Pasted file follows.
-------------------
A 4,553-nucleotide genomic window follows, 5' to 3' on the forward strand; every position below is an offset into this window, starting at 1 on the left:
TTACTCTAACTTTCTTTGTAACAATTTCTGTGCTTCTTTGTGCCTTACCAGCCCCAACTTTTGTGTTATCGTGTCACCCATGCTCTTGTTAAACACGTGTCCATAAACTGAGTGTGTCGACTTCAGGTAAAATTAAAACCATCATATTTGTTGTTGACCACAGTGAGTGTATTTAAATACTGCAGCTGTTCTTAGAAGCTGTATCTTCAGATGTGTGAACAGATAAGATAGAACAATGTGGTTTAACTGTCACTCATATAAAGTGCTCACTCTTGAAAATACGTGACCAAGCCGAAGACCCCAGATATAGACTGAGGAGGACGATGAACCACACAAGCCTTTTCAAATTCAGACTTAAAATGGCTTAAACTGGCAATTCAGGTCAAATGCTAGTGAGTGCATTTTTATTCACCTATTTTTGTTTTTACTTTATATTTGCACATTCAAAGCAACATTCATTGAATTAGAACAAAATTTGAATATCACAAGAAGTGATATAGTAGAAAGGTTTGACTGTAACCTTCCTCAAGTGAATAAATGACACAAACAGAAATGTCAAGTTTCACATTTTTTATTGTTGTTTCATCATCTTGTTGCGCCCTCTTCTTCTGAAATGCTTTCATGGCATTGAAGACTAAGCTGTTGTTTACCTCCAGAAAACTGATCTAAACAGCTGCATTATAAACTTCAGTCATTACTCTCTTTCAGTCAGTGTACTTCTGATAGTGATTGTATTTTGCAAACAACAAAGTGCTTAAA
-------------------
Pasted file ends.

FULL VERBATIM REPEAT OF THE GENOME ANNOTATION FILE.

A 4,553-nucleotide genomic window follows, 5' to 3' on the forward strand; every position below is an offset into this window, starting at 1 on the left:
TTACTCTAACTTTCTTTGTAACAATTTCTGTGCTTCTTTGTGCCTTACCAGCCCCAACTTTTGTGTTATCGTGTCACCCATGCTCTTGTTAAACACGTGTCCATAAACTGAGTGTGTCGACTTCAGGTAAAATTAAAACCATCATATTTGTTGTTGACCACAGTGAGTGTATTTAAATACTGCAGCTGTTCTTAGAAGCTGTATCTTCAGATGTGTGAACAGATAAGATAGAACAATGTGGTTTAACTGTCACTCATATAAAGTGCTCACTCTTGAAAATACGTGACCAAGCCGAAGACCCCAGATATAGACTGAGGAGGACGATGAACCACACAAGCCTTTTCAAATTCAGACTTAAAATGGCTTAAACTGGCAATTCAGGTCAAATGCTAGTGAGTGCATTTTTATTCACCTATTTTTGTTTTTACTTTATATTTGCACATTCAAAGCAACATTCATTGAATTAGAACAAAATTTGAATATCACAAGAAGTGATATAGTAGAAAGGTTTGACTGTAACCTTCCTCAAGTGAATAAATGACACAAACAGAAATGTCAAGTTTCACATTTTTTATTGTTGTTTCATCATCTTGTTGCGCCCTCTTCTTCTGAAATGCTTTCATGGCATTGAAGACTAAGCTGTTGTTTACCTCCAGAAAACTGATCTAAACAGCTGCATTATAAACTTCAGTCATTACTCTCTTTCAGTCAGTGTACTTCTGATAGTGATTGTATTTTGCAAACAACAAAGTGCTTAAA